This guidance is for practitioners involved with protecting trees in urban environments. It explains how sections 76(4A)–76(4D) of the Resource Management Act 1991 (RMA) should be applied and highlights some key considerations when using district plan rules to protect trees in urban allotments.
The Government recognises both the value of trees in urban environments (eg, providing slope stability, biodiversity, amenity values, privacy, and shelter), as well as New Zealanders’ interest in seeing significant trees and groups of trees protected. A range of voluntary and regulatory methods exist to protect trees in urban areas. Voluntary methods include education and encouragement. Regulatory methods include district rules in RMA plans, along with other methods, such as resource consent conditions and consent notices.
The changes to the RMA resulting from the Resource Management Amendment Act 2013 (RMAA13) are not designed to stop councils protecting trees in urban environments. However, the reforms reflect the Government’s desire for a change in approach and it is therefore important that councils are clear about which trees are worthy of protection, and that landowners are clear about which trees on which allotments are protected under a district plan.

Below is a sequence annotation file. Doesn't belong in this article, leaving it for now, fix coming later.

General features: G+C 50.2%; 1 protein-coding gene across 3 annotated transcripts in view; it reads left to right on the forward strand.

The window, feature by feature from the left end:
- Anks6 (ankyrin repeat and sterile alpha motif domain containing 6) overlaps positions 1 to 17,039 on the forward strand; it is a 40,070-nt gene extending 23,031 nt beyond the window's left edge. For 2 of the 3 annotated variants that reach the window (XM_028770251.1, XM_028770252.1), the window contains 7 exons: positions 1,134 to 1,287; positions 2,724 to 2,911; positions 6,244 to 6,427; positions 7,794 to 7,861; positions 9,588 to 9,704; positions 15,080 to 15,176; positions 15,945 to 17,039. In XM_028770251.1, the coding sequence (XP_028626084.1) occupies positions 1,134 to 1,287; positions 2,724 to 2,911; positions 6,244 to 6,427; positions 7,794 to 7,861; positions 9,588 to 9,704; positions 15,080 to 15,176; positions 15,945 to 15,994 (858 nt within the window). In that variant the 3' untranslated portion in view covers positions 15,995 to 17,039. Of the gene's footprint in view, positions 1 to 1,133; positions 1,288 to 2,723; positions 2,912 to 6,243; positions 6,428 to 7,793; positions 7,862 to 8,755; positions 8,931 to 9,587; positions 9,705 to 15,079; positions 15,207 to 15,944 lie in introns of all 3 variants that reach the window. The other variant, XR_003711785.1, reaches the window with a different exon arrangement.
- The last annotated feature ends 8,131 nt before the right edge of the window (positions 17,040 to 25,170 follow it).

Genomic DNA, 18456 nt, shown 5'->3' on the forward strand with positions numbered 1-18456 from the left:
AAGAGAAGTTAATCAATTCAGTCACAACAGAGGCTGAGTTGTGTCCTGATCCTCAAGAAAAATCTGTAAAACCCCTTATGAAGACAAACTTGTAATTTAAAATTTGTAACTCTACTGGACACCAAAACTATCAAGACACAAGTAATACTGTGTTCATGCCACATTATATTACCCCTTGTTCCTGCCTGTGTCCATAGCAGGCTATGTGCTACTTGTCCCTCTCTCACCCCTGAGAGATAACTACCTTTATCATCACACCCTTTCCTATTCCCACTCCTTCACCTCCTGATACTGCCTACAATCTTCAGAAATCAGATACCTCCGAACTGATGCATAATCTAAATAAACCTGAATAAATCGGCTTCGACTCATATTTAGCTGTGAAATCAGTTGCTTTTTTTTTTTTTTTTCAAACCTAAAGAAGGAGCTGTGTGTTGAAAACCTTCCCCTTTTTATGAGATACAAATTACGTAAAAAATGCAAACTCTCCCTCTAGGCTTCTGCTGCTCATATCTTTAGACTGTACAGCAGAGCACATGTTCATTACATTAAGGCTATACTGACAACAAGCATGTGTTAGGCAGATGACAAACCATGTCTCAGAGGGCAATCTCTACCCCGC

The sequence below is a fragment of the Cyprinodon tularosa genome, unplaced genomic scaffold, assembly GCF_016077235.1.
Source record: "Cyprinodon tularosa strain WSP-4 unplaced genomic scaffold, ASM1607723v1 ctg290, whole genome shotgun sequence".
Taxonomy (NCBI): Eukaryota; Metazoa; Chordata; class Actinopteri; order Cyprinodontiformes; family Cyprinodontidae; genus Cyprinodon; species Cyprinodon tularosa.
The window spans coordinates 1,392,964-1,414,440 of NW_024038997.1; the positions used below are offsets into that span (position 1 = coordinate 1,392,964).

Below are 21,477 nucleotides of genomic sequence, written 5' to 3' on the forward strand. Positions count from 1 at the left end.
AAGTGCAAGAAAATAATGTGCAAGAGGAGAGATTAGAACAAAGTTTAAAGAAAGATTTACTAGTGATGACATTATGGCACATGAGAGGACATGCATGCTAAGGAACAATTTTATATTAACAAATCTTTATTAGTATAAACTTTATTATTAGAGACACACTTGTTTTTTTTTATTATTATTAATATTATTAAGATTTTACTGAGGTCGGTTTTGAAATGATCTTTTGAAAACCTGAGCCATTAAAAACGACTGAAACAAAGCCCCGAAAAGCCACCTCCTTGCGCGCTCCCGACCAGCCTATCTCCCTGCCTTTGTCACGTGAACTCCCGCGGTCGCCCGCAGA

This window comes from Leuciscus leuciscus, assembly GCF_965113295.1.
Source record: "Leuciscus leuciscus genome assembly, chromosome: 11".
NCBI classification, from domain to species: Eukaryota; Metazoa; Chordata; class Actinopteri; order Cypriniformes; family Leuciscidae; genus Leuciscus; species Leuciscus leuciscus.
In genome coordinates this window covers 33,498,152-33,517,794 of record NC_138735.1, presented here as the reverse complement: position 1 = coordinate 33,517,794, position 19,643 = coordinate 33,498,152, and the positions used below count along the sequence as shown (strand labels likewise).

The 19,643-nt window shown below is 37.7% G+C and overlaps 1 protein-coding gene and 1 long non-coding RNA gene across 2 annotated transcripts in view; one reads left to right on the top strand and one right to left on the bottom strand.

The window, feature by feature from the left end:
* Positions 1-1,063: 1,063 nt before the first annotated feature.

The scope of this guidance is limited to the tree scheduling requirements of sections 76(4A)–76(4D) of the RMA. Scheduling involves describing and specifically identifying individual trees or groups of trees in the district plan. While scheduling individual trees is common practice amongst councils, few have scheduled groups of trees. Therefore, this guidance focuses on the statutory requirements for scheduling ‘groups of trees’.
Other regulatory and non-regulatory methods can be used to protect vegetation, including groups of trees. These are discussed in detail in a separate guidance note about indigenous biodiversity on the Quality Planning website. Those methods include: